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  • 20 Dec 2014

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Council's adopted budget bridges $21.5 million gap

Portland city councilors gave their all-but-final approval of the 2013-14 city budget Wednesday morning, endorsing Mayor Charlie Hales’ final spending proposal after approving three minor changes.

The new budget bridges an expected $21.5 million shortfall in covering current services, largely through selective cuts across most city bureaus.

The budget reduces the equivalent of 194 full-time positions funded by the revised 2012-13 budget, starting with the new budget year beginning July 1. Though the number shifts day to day, city officials project the budget could force 26 actual layoffs. Other staffing reductions large were handled by eliminating unfilled positions and early retirements.

The discretionary part of the general fund for 2013-14 will be $397 million, down from the current $413 million, said Andrew Scott, city budget director.

The city achieved some of its savings thanks to pension reforms adopted by the Legislature. Those savings could evaporate if public employee unions win a court verdict overturning the reforms. However, if the reforms are sustained by the Oregon Supreme Court, the city would benefit from future cost savings not currently figured into the city’s five-year budget planning, Scott said.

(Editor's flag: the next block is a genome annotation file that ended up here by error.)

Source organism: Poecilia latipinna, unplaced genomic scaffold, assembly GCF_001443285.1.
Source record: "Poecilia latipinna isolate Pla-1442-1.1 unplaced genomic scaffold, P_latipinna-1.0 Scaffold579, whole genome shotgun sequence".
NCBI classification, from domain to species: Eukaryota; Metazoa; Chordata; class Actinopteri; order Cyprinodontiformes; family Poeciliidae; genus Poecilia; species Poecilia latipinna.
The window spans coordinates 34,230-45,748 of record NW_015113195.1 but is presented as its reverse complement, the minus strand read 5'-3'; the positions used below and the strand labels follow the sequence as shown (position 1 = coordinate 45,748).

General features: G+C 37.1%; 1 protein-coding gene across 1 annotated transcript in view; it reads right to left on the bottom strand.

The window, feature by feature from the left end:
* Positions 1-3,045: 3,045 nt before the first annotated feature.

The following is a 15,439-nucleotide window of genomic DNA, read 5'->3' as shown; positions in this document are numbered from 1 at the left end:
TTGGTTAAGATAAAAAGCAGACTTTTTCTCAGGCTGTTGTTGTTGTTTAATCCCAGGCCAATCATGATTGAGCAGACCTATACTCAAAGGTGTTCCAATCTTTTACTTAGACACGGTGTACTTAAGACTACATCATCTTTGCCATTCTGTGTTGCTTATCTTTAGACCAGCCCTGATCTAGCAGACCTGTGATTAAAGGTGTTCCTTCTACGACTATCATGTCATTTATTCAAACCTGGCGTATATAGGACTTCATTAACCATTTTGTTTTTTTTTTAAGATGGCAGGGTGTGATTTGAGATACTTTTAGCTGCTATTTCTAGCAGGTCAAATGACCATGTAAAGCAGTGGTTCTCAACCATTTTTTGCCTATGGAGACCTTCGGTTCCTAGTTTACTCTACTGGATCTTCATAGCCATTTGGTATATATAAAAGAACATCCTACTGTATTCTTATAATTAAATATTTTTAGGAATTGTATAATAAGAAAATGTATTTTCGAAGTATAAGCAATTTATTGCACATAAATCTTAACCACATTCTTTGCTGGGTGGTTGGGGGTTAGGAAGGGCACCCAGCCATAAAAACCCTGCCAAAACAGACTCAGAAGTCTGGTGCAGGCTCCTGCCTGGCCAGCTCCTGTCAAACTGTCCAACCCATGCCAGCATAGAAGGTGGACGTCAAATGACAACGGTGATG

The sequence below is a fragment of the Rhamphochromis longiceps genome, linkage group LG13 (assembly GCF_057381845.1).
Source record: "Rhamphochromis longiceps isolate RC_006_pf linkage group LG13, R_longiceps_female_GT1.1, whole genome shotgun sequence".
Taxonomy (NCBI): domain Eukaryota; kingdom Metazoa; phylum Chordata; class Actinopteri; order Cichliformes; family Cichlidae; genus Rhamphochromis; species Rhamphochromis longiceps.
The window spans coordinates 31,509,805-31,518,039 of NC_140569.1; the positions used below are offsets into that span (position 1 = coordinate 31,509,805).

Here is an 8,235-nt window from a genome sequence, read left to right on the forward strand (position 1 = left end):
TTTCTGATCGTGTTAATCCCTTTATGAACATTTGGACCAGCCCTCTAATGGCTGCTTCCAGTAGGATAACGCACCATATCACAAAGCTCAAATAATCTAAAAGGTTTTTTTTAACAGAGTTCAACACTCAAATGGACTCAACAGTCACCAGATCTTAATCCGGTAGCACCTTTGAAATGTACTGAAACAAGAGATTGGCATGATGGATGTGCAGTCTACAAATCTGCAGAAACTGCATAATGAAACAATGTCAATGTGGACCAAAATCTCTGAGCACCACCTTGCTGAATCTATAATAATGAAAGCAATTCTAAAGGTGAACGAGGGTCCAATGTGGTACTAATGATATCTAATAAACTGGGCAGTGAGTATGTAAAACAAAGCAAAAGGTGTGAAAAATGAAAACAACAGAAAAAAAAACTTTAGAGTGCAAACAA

Commissioner Nick Fish praised the budget process followed by Hales. And Fish said the city’s decision to make the City Budget Office an independent entity, rather than one working at the sole direction of the mayor, led to a “more open and transparent process.”

Commissioner Amanda Fritz, who pushed the move to the independent budget office, lamented that next year’s budget will lop too much funding from environmental and human services.

Hales said he hopes the rising economy will make this his hardest budget to balance. He vowed to continue working with Multnomah County Chair Jeff Cogen on sorting out “who does what” between the city and the county. Recent negotiations between the two leaders showed they were “capable of getting to ‘yes’ on this budget,” Hales said.

The mayor said the budget maintains the city’s commitment to children, vulnerable people, seniors and public safety.

“This is a city that is leaner, but not meaner,” Hales said.

The budget now will be heard by the Multnomah County Tax Supervising & Conservation Commission, and will return for final ratification by the City Council on June 20.

More budget modifications could still be considered at that time, though it appears the dye is cast.